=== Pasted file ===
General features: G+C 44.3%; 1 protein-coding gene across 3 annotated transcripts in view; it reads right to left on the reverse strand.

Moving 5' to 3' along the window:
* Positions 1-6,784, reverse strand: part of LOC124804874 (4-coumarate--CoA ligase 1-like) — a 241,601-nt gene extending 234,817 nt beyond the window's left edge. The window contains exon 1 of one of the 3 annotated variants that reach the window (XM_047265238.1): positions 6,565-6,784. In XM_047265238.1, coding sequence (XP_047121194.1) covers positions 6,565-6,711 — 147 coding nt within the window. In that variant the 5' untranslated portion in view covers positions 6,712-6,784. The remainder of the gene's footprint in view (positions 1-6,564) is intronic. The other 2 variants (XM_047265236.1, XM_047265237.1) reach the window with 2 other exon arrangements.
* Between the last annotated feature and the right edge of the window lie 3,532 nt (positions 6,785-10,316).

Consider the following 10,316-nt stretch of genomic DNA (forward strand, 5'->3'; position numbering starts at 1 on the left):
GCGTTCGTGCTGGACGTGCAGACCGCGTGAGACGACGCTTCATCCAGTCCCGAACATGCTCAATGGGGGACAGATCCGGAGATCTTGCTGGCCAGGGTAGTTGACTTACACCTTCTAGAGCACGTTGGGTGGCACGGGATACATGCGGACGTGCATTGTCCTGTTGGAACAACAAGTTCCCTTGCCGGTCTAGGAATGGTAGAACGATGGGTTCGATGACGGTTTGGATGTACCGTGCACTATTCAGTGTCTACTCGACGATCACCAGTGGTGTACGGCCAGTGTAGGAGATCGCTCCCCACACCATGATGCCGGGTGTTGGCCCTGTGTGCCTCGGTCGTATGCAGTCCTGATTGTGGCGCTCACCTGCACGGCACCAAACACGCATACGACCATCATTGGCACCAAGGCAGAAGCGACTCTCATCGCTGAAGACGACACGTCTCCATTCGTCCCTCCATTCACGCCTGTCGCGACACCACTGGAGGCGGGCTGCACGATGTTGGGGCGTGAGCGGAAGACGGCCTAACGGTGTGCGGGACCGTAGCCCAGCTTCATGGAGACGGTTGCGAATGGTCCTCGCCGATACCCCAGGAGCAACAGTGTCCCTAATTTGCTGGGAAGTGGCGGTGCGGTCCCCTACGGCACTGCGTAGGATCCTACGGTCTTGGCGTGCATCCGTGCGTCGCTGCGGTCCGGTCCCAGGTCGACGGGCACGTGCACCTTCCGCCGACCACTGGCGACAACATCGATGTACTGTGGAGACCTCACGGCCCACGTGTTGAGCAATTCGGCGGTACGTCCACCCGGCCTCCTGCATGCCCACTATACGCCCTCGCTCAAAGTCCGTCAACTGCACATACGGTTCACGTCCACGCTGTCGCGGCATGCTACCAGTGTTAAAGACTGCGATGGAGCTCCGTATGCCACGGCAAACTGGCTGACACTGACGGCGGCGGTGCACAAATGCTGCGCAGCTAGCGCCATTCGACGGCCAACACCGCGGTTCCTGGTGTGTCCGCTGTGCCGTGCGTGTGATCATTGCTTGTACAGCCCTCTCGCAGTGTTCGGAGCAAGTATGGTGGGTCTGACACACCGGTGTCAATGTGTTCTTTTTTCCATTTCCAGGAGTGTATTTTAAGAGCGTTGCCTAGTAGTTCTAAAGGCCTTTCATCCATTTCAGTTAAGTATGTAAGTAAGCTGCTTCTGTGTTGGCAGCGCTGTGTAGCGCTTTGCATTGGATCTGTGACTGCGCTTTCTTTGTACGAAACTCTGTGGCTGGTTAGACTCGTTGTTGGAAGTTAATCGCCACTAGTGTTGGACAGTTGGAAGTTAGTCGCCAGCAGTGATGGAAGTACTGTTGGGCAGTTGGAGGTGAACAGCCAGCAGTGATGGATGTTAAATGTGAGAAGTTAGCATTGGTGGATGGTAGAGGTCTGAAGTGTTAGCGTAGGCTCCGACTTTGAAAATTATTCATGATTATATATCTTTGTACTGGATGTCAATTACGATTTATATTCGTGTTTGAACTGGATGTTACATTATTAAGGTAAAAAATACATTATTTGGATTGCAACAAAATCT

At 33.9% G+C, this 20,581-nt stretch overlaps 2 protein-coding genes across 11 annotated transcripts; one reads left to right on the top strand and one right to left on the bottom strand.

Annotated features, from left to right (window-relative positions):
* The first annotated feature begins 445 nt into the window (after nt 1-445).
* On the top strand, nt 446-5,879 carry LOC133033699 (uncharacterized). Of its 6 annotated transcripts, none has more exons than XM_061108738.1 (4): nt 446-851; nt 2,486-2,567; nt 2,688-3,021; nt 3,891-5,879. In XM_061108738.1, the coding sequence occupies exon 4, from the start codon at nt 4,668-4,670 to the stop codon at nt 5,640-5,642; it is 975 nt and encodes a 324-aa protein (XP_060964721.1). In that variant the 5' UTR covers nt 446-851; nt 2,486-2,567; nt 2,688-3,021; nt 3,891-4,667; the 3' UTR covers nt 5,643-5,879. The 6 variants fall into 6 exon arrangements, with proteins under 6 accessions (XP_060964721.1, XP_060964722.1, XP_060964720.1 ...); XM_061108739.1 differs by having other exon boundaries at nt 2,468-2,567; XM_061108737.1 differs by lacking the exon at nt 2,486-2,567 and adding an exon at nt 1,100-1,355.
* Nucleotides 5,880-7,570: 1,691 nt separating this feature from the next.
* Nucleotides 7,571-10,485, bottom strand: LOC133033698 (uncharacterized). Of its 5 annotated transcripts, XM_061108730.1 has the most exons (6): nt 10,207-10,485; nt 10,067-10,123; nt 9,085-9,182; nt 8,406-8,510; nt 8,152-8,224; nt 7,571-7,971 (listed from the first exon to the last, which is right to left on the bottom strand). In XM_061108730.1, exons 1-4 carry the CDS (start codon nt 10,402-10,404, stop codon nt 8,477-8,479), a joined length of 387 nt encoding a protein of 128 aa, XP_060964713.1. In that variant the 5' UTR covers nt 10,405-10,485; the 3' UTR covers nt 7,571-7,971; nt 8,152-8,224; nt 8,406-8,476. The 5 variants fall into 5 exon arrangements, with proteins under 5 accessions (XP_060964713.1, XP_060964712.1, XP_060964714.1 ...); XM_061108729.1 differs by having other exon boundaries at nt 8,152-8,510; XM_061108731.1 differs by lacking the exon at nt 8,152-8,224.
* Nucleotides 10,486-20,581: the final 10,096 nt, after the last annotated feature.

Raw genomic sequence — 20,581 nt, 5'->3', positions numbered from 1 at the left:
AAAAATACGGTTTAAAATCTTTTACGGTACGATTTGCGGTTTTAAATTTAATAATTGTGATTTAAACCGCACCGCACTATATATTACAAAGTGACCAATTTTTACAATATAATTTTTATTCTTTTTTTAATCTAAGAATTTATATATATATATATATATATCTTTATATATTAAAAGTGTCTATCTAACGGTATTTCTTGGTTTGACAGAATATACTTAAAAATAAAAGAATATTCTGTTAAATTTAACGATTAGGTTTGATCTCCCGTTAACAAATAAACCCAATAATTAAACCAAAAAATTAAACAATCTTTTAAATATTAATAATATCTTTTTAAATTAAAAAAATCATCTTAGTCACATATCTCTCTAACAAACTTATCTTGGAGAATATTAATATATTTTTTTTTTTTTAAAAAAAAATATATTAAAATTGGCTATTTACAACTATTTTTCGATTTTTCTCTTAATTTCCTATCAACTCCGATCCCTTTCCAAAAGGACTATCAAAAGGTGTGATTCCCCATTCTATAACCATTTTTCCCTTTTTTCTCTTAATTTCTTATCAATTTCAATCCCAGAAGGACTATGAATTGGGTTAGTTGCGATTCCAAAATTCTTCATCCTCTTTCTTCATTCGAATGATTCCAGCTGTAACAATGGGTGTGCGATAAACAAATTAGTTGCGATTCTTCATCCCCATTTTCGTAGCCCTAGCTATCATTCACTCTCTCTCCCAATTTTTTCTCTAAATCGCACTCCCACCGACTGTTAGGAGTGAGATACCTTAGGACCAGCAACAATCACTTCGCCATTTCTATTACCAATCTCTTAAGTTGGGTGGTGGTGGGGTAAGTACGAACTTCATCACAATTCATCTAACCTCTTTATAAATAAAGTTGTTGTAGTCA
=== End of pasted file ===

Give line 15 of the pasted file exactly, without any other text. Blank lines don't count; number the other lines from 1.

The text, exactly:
AAAAATACGGTTTAAAATCTTTTACGGTACGATTTGCGGTTTTAAATTTAATAATTGTGATTTAAACCGCACCGCACTATATATTACAAAGTGACCAATTTTTACAATATAATTTTTATTCTTTTTTTAATCTAAGAATTTATATATATATATATATATATCTTTATATATTAAAAGTGTCTATCTAACGGTATTTCTTGGTTTGACAGAATATACTTAAAAATAAAAGAATATTCTGTTAAATTTAACGATTAGGTTTGATCTCCCGTTAACAAATAAACCCAATAATTAAACCAAAAAATTAAACAATCTTTTAAATATTAATAATATCTTTTTAAATTAAAAAAATCATCTTAGTCACATATCTCTCTAACAAACTTATCTTGGAGAATATTAATATATTTTTTTTTTTTTAAAAAAAAATATATTAAAATTGGCTATTTACAACTATTTTTCGATTTTTCTCTTAATTTCCTATCAACTCCGATCCCTTTCCAAAAGGACTATCAAAAGGTGTGATTCCCCATTCTATAACCATTTTTCCCTTTTTTCTCTTAATTTCTTATCAATTTCAATCCCAGAAGGACTATGAATTGGGTTAGTTGCGATTCCAAAATTCTTCATCCTCTTTCTTCATTCGAATGATTCCAGCTGTAACAATGGGTGTGCGATAAACAAATTAGTTGCGATTCTTCATCCCCATTTTCGTAGCCCTAGCTATCATTCACTCTCTCTCCCAATTTTTTCTCTAAATCGCACTCCCACCGACTGTTAGGAGTGAGATACCTTAGGACCAGCAACAATCACTTCGCCATTTCTATTACCAATCTCTTAAGTTGGGTGGTGGTGGGGTAAGTACGAACTTCATCACAATTCATCTAACCTCTTTATAAATAAAGTTGTTGTAGTCA